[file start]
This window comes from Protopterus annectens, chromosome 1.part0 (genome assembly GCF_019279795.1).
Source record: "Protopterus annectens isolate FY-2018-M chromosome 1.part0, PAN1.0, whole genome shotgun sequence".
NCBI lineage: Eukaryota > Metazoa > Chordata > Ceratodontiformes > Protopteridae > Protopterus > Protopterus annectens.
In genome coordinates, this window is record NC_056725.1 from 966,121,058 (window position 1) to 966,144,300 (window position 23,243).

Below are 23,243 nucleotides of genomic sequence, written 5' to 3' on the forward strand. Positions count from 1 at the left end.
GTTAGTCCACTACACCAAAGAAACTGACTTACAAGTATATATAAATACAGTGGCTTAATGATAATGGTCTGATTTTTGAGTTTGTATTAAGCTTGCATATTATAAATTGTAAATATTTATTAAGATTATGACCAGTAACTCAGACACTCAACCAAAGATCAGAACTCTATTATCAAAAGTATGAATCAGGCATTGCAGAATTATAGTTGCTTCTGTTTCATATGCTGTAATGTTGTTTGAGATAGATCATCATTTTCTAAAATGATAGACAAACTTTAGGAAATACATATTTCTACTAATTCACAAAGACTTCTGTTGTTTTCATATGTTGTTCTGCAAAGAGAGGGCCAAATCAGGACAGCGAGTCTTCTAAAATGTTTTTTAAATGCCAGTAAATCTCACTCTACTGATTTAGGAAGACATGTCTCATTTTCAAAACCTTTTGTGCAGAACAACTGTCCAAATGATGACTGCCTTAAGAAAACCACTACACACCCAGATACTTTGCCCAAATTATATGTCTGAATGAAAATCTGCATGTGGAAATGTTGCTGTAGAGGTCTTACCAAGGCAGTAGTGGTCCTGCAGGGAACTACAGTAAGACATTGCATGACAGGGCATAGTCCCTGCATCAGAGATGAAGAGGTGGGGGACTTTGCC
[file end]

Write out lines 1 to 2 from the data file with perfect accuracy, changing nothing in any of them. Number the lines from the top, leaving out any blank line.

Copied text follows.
This window comes from Protopterus annectens, chromosome 1.part0 (genome assembly GCF_019279795.1).
Source record: "Protopterus annectens isolate FY-2018-M chromosome 1.part0, PAN1.0, whole genome shotgun sequence".